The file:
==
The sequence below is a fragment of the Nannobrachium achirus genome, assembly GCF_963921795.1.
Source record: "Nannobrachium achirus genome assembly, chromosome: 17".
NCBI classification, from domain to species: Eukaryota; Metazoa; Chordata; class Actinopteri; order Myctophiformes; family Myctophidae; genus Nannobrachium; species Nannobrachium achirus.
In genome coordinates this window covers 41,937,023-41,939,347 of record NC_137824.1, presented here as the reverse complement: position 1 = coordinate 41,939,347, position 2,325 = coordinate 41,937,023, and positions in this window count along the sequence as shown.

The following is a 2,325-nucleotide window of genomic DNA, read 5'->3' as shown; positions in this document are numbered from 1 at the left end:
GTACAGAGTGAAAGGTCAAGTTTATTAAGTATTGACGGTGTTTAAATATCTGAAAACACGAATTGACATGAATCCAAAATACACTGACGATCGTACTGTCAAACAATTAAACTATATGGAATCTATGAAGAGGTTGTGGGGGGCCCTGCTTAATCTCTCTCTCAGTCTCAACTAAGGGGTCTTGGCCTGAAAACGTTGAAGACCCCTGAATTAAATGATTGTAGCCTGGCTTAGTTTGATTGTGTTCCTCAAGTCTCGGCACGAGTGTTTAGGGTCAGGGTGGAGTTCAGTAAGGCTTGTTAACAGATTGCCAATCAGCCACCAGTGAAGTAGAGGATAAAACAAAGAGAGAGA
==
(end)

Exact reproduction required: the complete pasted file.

The sequence below is a fragment of the Nannobrachium achirus genome, assembly GCF_963921795.1.
Source record: "Nannobrachium achirus genome assembly, chromosome: 17".
NCBI classification, from domain to species: Eukaryota; Metazoa; Chordata; class Actinopteri; order Myctophiformes; family Myctophidae; genus Nannobrachium; species Nannobrachium achirus.
In genome coordinates this window covers 41,937,023-41,939,347 of record NC_137824.1, presented here as the reverse complement: position 1 = coordinate 41,939,347, position 2,325 = coordinate 41,937,023, and positions in this window count along the sequence as shown.

The following is a 2,325-nucleotide window of genomic DNA, read 5'->3' as shown; positions in this document are numbered from 1 at the left end:
GTACAGAGTGAAAGGTCAAGTTTATTAAGTATTGACGGTGTTTAAATATCTGAAAACACGAATTGACATGAATCCAAAATACACTGACGATCGTACTGTCAAACAATTAAACTATATGGAATCTATGAAGAGGTTGTGGGGGGCCCTGCTTAATCTCTCTCTCAGTCTCAACTAAGGGGTCTTGGCCTGAAAACGTTGAAGACCCCTGAATTAAATGATTGTAGCCTGGCTTAGTTTGATTGTGTTCCTCAAGTCTCGGCACGAGTGTTTAGGGTCAGGGTGGAGTTCAGTAAGGCTTGTTAACAGATTGCCAATCAGCCACCAGTGAAGTAGAGGATAAAACAAAGAGAGAGA